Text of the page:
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Tamra

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Hi Everybody,

I'm new to this so I hope someone out there can help me. As my title indicates, it's been nine years that my father has slowly deteriorated and we still don't have any answers. My father used to be an extremely athletic man (marathon runner). His first symptoms were muscle twitching and foot drop. He then began falling down (broken ribs once, broken arm another time) and started to lose muscle in first his legs, then his arms. Throughout this time, he was losing strength and becoming weaker. He has trigeminal neuralgia and had two surgeries for it in addition to some back disc problems. His walking is unbalanced and he staggers. He would benefit from the use of a cane, but he refuses to accept that his body is failing. (So he stills falls) He drags one foot and has learned to "throw" his hip forward to move that leg. We have watched my father gradually worsen. The most frustrating part (as you all know) is the not knowing. He has had multiple tests and no conclusive answers. In February, 2006, he went to his neurologist and was told he could not have ALS because his EMG's were normal. Since then, my father has lost the ability to swallow liquids. A gastrologist confirmed it was due to muscle loss. Upon his recent return to his neuro, he was told that he has considerably worsened since February and it could be ALS, but not likely because it's gone on for so long. He was told he will need a feeding tube in the future. He goes in for an MRI and another EMG in the next 10 days.

My question is this: Has anybody had a similar situation? Are EMG's the only way to get a definitive answer?

I'm sorry if my post seems like a repeat of another post. I did write one somewhere else, because I did not know how to start a thread. (Now I do).

Thank you for any help you can offer.
Tamra
 

Meg1

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Almost by definition, slowly advancing symptoms of ALS combined with a negative EMG is PLS (primary lateral sclerosis--google it). True PLS is very rare and it's not unusual for PLS diagnoses to be changed to ALS as symptoms progress and EMG's become positive. I'm really surprised none of your doctors has mentioned this possiblity to you or your father. What you need to do is have him evaluated at an ALS center--general neurologists just don't see enough ALS to reliably diagnose it or rule it out. I certainly wouldn't waste any more time with a neurolgist who watches a patient deteriorate for nine years without a diagnosis.
 

Tamra

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Thank you for your response. To my knowledge, PLS has never been mentioned. In all fairness to my father's most recent neurologist, I believe this is the fifth one he has seen. (Over the years he has been referred to different ones). Approx. five years ago, my father was sent to UC San Francisco to the ALS clinic. At that time, they said he did not have ALS and sent him back to his neurologist. His current neuro said that he will refer my father back to UCSF when he has a definite diagnosis.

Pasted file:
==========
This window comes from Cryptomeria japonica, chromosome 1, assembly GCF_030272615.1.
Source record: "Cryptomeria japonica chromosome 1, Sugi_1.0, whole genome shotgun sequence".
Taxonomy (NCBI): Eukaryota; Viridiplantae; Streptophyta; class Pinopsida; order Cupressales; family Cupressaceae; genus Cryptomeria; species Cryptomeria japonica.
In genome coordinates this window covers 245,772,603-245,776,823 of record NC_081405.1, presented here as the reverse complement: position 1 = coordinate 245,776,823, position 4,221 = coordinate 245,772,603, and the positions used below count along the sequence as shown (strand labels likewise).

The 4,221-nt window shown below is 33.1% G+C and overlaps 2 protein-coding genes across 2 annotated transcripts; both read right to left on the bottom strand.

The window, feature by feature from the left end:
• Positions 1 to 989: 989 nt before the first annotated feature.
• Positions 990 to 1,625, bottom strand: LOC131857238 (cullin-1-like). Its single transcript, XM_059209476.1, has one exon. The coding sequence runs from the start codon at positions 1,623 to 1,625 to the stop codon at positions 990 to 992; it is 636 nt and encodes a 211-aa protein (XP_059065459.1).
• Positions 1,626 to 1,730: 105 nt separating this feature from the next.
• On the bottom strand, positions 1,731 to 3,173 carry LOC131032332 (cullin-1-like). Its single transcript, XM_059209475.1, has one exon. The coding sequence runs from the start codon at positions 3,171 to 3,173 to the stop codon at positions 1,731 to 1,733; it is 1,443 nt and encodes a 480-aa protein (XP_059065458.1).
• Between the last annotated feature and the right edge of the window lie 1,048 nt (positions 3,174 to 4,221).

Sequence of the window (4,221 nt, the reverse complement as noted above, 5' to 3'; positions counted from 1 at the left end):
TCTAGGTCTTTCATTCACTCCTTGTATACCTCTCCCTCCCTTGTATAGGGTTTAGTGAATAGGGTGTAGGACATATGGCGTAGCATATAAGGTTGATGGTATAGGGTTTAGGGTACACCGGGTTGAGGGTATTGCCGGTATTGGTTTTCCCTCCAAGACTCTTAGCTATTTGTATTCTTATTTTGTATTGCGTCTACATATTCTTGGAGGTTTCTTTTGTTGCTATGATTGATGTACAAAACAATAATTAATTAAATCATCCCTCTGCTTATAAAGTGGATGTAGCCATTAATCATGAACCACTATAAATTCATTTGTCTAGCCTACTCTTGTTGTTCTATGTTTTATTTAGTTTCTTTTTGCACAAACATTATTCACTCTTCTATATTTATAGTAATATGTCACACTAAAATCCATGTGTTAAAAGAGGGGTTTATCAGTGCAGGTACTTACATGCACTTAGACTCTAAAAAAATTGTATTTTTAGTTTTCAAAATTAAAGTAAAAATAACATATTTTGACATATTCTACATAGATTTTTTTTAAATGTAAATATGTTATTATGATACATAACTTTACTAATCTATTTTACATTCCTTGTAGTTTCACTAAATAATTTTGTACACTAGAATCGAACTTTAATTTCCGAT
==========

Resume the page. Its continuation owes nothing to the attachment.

For the first time, depression is starting to set in with my father. He seems to know (with his most recent symptoms - inability to swallow) that whatever he has is serious. I think he is also concerned because he watched a dear friend and colleague die from Lou Gehrig's disease several years ago.

What a cruel disease.
 

patricia1

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I have Als 7 years all emg are neg for als all mri and blood test are all good. But they claim I have als by process of elimination. I started with slurred speech and this year its in my arms. I think most doctors are clueless when it comes to the brain. I now go to,philly to a team every two months and I am in a study for bipap. I guess the worse I get the quicker the diagnosis.I hope they arent missing something that can be cured 7 years ago Thanks pat
 

Tamra

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Thanks for the info Pat. I agree with you that the worse you get, the quicker the diagnosis. I really feel like an answer to my father's symptoms will be in the near future. I think one of the hardest things is that my father wants to know but really doesn't want to know. Does that sound familiar to anyone?
 
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Tamara,
Your statement of you father "wanting to know...but not wanting to know" sounds very familiar to me. My Mom was just diagnosed w/als after being quite ill for nearly a year. She's been to many doctors, nuerologists etc and so frustrated with no answers as she gets weaker with each day. Now that we do know what it is, Mom is extremely depressed and doesn't want to do anything now. I on the other hand was relieved to get an answer even though it wasn't what we wanted to hear. So sorry about your Dad....hope things get better. Take Care.